Within oak-hickory forest lived white-tailed deer, various rodent, eastern cottontail, and wild turkeys, who lived on the outer edges of the forest and took advantage of the cover to hide from natural predators such as the red fox and gray wolf. Gray squirrels and flying squirrels preferred the dense cover of the woods. Typically, the terrestrial animals and plants of the northwestern counties were similar to one another. Aquatic animals, however, differed widely depending on the region it found itself in. The Tennessee Valley region was divided by a narrow river, separating the area into lowlands and uplands. The lowlands had to have a higher net productivity due to greater access to moisture, which supported a greater diversity of species. The uplands did not support the same quantity of aquatic species, but still offered mass resources. The acorns and nuts produced from the forest attracted the same terrestrial and bird species seen in the lowlands.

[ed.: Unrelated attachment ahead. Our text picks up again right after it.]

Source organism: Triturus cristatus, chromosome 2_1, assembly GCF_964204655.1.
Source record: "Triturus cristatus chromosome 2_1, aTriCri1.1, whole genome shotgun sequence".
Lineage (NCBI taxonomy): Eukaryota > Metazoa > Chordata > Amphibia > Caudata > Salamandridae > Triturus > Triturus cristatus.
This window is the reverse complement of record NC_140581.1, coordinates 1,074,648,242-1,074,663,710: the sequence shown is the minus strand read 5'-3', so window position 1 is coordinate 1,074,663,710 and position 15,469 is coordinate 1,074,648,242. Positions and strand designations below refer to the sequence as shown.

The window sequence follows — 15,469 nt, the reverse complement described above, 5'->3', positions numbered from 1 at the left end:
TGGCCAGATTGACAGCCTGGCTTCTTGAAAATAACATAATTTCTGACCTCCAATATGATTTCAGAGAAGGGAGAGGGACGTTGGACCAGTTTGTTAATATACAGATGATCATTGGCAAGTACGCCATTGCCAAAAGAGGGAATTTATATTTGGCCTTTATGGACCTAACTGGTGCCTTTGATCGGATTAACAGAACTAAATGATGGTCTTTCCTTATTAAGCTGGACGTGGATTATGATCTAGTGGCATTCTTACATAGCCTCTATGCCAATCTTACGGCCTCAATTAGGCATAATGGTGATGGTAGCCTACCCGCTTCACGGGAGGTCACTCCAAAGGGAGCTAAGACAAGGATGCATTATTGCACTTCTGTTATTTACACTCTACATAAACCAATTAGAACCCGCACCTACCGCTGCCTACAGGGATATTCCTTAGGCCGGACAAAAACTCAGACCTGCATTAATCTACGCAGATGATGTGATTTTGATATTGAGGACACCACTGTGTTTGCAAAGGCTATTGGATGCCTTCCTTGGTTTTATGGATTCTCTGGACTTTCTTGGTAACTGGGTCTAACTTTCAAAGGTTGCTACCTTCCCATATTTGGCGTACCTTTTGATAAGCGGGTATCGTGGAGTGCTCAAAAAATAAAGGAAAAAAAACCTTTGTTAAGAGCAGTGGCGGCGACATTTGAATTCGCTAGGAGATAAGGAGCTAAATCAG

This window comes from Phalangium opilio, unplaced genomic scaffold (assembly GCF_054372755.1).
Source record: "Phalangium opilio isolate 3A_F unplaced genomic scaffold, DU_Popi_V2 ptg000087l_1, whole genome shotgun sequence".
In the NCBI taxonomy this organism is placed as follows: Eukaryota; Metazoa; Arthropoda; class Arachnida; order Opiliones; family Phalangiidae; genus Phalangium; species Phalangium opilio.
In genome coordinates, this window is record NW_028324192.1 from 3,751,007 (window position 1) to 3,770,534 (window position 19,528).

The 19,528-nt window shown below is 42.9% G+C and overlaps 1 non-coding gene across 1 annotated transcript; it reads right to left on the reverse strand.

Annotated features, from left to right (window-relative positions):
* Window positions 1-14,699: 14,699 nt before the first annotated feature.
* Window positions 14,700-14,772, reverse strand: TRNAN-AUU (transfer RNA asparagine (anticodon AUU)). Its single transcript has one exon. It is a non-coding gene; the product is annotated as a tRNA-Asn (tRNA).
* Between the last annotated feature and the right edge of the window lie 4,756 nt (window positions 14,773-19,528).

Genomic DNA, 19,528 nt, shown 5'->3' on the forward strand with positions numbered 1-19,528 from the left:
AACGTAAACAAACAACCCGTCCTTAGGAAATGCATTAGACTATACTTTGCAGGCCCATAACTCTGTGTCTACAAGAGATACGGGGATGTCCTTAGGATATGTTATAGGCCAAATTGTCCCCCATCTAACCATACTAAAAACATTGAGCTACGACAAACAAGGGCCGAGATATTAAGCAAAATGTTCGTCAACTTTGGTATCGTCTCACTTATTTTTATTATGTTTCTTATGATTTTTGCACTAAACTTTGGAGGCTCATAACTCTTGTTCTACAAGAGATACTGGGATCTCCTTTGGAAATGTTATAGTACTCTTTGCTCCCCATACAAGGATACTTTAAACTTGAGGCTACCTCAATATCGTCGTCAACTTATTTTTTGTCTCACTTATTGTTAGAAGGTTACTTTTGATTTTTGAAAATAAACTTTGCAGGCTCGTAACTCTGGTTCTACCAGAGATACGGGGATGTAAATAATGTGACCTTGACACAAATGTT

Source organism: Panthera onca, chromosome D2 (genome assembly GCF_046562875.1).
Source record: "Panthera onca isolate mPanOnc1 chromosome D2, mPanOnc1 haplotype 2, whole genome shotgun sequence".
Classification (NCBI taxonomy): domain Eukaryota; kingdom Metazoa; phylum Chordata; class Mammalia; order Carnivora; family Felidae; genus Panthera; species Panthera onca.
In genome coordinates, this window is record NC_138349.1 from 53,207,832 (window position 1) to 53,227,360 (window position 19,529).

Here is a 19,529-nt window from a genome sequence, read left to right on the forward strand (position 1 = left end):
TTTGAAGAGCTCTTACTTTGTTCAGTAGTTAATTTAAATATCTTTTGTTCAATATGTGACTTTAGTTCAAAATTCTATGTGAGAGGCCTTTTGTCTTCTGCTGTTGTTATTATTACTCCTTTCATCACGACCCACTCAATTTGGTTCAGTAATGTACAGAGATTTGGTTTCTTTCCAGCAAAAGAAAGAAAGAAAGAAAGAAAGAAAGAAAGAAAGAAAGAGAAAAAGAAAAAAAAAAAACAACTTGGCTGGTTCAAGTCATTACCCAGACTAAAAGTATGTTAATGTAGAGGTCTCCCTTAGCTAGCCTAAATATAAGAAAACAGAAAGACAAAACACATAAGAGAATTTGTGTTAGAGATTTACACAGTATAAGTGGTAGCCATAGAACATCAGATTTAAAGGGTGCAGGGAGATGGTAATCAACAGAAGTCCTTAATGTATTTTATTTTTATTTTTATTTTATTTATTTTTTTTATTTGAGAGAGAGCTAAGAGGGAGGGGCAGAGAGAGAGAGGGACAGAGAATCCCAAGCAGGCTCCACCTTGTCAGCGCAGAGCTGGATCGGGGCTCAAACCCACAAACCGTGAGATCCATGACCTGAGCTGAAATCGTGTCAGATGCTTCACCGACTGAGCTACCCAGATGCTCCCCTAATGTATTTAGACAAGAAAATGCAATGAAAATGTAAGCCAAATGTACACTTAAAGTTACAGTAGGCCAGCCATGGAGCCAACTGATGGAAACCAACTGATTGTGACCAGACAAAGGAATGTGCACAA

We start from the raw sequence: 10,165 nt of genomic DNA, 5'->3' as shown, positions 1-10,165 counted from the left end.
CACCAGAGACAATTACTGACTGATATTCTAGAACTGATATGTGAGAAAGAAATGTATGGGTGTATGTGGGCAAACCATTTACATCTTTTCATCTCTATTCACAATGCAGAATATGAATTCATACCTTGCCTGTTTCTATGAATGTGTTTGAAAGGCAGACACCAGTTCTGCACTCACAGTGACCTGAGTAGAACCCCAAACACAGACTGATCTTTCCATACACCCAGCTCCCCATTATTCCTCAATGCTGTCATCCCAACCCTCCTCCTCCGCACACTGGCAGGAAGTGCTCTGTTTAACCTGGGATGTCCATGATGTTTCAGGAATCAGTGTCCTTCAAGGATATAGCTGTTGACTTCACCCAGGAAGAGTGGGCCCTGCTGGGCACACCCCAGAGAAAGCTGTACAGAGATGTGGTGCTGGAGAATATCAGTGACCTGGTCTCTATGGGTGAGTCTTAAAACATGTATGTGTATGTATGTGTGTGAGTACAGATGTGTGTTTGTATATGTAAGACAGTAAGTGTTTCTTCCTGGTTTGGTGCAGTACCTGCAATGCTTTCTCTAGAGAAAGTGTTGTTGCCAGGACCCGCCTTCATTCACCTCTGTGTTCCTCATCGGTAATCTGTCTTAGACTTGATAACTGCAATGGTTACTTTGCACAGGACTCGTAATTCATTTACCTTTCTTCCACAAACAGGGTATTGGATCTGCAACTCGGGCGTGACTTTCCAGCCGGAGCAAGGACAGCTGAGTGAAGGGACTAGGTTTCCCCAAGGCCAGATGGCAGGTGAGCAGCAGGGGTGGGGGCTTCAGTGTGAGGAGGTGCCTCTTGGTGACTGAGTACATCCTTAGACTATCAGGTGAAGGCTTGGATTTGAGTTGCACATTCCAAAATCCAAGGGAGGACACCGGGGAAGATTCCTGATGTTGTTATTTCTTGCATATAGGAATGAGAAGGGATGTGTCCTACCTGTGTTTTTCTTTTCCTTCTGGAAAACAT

Animal communities within the Little Mountain region were similar to those in the Tennessee River Valley, but did not have as many of animals. The low quantity could be attributed to the oak-hickory-pine forests, because pine forest tend to have lower quality soils. Mussels, fish, and water fowl differed between the two regions due to proximity of the Tennessee River. The Tennessee Valley region animal communities and plants were much larger and more diverse due to the closer proximity to the river. In the Little Mountain region, the fauna and flora were supported only by springs and streams. For instance, the streams and springs could only support a smaller range of mussel species that lived there.